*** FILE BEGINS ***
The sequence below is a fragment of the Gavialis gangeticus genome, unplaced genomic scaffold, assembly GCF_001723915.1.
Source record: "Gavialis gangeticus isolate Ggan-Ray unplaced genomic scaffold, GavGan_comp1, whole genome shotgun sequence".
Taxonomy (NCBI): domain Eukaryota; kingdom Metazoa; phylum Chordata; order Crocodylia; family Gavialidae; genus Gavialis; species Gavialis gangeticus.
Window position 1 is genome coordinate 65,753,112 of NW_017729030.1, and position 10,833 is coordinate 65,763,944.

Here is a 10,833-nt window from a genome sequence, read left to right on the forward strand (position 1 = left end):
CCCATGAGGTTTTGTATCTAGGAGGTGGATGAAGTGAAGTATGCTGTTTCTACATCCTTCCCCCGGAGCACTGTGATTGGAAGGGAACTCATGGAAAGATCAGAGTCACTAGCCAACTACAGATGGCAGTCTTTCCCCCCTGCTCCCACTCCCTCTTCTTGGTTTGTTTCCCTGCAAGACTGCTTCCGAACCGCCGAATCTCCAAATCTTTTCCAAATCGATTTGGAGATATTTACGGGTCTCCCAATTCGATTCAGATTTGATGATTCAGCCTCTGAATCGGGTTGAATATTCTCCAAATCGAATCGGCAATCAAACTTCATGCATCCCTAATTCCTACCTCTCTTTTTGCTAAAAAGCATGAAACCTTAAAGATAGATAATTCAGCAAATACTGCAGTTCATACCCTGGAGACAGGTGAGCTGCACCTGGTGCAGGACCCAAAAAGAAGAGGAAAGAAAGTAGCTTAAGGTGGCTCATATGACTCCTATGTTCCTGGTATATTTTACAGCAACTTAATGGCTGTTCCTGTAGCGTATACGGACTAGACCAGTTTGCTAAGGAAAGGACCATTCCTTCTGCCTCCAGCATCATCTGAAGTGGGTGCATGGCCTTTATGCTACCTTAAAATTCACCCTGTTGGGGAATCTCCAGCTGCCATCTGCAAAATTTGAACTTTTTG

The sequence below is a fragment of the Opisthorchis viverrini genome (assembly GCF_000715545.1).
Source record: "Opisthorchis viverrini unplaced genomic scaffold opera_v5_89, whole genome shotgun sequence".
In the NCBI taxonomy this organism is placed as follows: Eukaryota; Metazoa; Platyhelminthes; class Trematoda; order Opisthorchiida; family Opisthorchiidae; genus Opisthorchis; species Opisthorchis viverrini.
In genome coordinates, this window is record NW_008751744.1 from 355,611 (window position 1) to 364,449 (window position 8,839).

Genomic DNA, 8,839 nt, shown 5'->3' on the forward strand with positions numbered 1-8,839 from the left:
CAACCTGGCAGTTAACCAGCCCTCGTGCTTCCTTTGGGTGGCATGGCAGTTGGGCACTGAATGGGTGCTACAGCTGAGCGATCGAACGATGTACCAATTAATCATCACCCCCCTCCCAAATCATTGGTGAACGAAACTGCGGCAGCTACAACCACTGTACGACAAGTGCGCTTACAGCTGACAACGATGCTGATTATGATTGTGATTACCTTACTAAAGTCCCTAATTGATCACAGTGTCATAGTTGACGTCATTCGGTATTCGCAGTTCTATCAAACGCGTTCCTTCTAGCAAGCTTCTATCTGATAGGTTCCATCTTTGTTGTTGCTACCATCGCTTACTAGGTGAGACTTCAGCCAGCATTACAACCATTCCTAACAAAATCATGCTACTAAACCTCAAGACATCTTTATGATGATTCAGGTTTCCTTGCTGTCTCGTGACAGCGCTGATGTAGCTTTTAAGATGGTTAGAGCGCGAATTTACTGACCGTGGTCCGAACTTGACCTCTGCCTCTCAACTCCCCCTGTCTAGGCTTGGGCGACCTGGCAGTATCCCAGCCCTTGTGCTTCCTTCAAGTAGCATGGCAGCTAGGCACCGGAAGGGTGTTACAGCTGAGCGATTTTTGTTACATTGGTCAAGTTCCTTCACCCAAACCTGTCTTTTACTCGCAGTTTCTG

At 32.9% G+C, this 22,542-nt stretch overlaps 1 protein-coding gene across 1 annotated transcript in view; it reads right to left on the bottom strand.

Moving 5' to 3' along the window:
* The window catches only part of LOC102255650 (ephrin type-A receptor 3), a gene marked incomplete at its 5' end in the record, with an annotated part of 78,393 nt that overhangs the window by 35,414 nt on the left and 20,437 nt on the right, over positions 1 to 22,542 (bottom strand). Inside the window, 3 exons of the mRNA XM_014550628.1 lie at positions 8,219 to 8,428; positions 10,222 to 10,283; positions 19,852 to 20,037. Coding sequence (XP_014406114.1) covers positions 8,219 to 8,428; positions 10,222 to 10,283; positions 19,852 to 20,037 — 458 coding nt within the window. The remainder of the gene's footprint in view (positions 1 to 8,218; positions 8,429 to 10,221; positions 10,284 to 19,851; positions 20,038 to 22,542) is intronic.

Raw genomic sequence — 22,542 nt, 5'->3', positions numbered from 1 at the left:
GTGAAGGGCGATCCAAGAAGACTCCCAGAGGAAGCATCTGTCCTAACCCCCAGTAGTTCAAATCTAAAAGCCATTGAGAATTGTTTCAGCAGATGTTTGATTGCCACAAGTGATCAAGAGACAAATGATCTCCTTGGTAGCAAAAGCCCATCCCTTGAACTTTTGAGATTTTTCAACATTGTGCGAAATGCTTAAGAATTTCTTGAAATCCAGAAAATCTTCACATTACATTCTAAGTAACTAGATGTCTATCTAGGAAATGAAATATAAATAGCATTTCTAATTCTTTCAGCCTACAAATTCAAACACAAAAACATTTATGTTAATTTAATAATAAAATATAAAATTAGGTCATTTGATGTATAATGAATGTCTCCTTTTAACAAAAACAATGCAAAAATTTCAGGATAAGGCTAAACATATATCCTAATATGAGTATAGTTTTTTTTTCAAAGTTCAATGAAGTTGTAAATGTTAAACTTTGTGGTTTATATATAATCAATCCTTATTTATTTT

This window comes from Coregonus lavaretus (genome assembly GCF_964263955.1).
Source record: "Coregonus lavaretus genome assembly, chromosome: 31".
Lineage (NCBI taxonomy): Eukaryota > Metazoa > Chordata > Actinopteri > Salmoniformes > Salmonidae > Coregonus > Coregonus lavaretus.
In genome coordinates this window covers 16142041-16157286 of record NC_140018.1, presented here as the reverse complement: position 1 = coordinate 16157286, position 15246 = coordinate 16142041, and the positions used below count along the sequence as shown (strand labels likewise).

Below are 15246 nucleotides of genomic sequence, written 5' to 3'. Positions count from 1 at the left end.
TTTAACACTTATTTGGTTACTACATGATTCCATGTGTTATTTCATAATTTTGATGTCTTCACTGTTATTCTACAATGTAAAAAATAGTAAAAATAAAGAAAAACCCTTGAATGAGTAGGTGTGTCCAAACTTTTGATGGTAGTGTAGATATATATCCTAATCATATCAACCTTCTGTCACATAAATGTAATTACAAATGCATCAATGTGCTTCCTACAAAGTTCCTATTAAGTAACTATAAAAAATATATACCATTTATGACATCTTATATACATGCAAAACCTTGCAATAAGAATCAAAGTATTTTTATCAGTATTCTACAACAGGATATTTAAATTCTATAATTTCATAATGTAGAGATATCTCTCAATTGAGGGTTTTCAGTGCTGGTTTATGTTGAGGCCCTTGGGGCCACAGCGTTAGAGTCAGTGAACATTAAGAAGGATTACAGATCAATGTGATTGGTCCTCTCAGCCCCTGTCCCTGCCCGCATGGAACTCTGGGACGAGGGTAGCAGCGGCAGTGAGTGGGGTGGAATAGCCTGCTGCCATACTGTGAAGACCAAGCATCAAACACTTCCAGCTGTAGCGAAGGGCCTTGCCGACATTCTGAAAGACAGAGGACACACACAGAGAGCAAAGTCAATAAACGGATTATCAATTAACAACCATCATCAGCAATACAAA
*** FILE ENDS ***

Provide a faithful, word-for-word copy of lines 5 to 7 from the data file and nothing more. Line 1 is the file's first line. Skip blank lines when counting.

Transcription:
Here is a 10,833-nt window from a genome sequence, read left to right on the forward strand (position 1 = left end):
CCCATGAGGTTTTGTATCTAGGAGGTGGATGAAGTGAAGTATGCTGTTTCTACATCCTTCCCCCGGAGCACTGTGATTGGAAGGGAACTCATGGAAAGATCAGAGTCACTAGCCAACTACAGATGGCAGTCTTTCCCCCCTGCTCCCACTCCCTCTTCTTGGTTTGTTTCCCTGCAAGACTGCTTCCGAACCGCCGAATCTCCAAATCTTTTCCAAATCGATTTGGAGATATTTACGGGTCTCCCAATTCGATTCAGATTTGATGATTCAGCCTCTGAATCGGGTTGAATATTCTCCAAATCGAATCGGCAATCAAACTTCATGCATCCCTAATTCCTACCTCTCTTTTTGCTAAAAAGCATGAAACCTTAAAGATAGATAATTCAGCAAATACTGCAGTTCATACCCTGGAGACAGGTGAGCTGCACCTGGTGCAGGACCCAAAAAGAAGAGGAAAGAAAGTAGCTTAAGGTGGCTCATATGACTCCTATGTTCCTGGTATATTTTACAGCAACTTAATGGCTGTTCCTGTAGCGTATACGGACTAGACCAGTTTGCTAAGGAAAGGACCATTCCTTCTGCCTCCAGCATCATCTGAAGTGGGTGCATGGCCTTTATGCTACCTTAAAATTCACCCTGTTGGGGAATCTCCAGCTGCCATCTGCAAAATTTGAACTTTTTG

The sequence below is a fragment of the Opisthorchis viverrini genome (assembly GCF_000715545.1).